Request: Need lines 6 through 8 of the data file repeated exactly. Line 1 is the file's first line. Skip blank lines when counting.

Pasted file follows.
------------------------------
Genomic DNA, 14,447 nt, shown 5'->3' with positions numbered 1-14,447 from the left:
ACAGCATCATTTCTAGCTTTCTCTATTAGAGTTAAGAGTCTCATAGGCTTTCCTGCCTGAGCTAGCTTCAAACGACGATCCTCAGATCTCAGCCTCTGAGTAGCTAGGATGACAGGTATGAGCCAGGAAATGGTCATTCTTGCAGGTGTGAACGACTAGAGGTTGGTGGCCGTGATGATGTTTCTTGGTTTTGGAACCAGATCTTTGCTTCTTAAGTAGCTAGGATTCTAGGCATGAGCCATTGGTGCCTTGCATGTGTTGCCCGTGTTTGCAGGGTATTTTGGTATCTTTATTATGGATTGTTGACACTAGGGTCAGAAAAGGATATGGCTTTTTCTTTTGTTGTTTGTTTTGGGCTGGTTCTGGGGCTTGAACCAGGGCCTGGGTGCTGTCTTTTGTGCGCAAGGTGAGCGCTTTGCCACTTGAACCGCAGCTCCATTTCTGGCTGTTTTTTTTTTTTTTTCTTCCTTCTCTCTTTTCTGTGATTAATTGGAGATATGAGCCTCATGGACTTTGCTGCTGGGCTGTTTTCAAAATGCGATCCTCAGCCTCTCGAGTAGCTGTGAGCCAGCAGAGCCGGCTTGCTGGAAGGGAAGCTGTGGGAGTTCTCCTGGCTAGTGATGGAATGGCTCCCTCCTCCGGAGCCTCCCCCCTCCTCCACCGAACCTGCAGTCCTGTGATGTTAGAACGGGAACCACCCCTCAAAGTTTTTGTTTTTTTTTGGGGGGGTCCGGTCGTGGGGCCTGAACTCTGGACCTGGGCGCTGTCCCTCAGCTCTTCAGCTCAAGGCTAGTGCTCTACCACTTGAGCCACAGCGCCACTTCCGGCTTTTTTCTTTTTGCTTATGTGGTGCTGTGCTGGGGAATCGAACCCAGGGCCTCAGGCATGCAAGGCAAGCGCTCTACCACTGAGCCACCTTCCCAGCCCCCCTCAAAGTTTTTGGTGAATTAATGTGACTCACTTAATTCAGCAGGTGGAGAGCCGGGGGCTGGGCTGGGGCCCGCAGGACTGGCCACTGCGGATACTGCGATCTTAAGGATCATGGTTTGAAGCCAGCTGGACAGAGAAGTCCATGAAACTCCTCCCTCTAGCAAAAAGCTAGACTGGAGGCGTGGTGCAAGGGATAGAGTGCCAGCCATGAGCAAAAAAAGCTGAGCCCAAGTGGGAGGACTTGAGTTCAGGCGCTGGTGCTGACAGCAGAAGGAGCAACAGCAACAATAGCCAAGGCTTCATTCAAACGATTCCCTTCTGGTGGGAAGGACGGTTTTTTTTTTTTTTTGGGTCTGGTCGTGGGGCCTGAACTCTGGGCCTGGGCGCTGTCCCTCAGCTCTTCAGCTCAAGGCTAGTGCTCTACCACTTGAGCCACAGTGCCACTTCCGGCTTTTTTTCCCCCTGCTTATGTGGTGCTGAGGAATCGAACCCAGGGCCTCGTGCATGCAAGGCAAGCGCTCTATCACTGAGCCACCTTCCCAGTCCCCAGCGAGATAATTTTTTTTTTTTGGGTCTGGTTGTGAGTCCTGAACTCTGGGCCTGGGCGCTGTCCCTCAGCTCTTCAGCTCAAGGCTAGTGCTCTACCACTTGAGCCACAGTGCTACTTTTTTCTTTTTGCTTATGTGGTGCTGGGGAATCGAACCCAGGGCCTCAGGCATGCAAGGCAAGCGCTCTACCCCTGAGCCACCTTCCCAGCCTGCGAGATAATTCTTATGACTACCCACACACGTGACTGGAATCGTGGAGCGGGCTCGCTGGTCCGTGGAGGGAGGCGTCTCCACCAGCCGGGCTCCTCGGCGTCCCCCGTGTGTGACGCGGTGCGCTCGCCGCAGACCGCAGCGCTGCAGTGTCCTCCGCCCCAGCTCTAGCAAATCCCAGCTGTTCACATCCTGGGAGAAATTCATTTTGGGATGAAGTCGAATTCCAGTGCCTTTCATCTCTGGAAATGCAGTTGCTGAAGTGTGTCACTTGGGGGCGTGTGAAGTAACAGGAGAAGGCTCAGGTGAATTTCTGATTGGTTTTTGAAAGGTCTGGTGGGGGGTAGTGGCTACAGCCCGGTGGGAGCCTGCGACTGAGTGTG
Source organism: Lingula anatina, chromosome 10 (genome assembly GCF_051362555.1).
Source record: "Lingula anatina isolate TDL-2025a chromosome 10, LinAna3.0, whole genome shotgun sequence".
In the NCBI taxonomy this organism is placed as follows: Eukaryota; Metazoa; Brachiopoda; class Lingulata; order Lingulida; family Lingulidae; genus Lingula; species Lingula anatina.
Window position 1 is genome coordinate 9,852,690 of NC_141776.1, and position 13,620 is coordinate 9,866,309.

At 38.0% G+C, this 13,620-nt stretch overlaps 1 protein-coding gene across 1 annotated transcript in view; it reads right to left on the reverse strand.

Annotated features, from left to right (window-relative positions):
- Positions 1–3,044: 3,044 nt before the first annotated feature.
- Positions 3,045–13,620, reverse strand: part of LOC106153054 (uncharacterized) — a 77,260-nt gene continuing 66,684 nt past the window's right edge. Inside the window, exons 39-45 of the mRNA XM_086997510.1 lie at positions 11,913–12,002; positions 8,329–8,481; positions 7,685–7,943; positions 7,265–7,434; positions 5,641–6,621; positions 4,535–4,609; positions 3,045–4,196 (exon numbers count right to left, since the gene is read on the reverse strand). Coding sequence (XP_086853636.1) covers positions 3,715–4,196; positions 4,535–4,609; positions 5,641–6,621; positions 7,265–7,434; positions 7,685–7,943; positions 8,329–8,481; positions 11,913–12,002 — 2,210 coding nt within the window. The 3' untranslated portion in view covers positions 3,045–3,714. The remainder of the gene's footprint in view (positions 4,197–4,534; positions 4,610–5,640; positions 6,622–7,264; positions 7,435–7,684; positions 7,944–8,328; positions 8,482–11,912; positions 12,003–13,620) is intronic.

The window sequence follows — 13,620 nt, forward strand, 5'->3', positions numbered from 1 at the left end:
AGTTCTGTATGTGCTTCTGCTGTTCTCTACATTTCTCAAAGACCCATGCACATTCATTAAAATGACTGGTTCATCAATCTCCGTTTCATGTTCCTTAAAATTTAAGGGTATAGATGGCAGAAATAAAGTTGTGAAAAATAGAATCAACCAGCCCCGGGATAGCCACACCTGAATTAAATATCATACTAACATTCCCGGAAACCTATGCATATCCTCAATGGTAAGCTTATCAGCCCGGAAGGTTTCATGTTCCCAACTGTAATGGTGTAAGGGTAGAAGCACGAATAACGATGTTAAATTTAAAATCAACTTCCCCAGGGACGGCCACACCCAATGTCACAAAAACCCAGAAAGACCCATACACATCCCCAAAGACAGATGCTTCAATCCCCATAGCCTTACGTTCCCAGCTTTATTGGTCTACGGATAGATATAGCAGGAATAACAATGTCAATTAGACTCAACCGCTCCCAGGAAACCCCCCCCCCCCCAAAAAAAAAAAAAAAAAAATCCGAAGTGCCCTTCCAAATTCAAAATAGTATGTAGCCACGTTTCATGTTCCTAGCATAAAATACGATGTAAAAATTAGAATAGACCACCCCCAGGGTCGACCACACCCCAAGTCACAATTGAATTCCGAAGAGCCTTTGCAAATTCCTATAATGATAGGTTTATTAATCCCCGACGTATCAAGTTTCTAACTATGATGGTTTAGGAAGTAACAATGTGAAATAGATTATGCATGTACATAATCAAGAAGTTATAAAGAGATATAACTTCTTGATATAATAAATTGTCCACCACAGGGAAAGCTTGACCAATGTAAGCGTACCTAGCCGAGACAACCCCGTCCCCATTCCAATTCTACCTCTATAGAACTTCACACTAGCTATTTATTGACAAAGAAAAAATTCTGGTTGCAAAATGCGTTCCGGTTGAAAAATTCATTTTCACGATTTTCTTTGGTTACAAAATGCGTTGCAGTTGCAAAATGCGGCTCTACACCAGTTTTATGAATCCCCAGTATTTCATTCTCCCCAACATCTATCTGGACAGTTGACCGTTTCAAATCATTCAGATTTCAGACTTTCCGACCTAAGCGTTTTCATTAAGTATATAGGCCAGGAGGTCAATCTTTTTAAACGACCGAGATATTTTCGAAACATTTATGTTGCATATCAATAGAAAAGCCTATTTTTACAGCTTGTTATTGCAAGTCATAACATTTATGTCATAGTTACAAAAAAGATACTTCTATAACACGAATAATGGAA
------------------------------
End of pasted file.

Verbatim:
Window position 1 is genome coordinate 9,852,690 of NC_141776.1, and position 13,620 is coordinate 9,866,309.

At 38.0% G+C, this 13,620-nt stretch overlaps 1 protein-coding gene across 1 annotated transcript in view; it reads right to left on the reverse strand.

Annotated features, from left to right (window-relative positions):